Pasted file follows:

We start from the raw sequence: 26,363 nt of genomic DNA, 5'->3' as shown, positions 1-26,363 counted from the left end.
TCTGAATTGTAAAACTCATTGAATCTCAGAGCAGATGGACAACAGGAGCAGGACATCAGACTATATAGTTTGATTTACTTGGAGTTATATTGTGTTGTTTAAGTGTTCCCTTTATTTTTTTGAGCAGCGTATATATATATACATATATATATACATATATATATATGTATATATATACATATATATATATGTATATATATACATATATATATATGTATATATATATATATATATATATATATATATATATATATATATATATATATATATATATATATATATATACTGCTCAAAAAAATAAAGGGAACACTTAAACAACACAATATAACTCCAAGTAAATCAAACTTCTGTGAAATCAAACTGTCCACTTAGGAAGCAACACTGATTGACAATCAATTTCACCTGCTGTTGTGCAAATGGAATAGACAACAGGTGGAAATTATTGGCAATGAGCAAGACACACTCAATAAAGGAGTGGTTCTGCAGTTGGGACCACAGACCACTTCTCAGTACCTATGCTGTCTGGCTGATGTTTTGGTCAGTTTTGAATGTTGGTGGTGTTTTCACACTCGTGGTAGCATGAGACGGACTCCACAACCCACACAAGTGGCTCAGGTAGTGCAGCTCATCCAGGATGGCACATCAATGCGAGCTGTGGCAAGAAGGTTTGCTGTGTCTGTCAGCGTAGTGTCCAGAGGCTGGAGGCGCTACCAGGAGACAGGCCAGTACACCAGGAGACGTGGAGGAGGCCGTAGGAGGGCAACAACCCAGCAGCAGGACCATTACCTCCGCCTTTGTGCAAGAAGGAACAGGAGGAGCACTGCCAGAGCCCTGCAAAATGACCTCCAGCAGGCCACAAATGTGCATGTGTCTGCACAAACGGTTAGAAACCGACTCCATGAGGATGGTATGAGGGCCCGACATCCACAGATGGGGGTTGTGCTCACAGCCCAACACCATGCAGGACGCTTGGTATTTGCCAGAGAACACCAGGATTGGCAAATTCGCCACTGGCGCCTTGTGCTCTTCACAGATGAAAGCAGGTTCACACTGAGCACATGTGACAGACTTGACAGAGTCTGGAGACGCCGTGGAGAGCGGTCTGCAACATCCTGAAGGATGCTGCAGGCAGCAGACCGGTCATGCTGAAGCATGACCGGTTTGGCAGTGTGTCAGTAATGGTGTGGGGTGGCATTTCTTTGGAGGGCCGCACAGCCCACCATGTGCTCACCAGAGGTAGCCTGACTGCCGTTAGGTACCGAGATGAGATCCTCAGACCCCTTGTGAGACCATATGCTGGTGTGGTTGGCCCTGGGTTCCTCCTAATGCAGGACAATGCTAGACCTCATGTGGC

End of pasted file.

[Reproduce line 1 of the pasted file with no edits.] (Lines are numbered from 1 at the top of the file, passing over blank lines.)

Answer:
We start from the raw sequence: 26,363 nt of genomic DNA, 5'->3' as shown, positions 1-26,363 counted from the left end.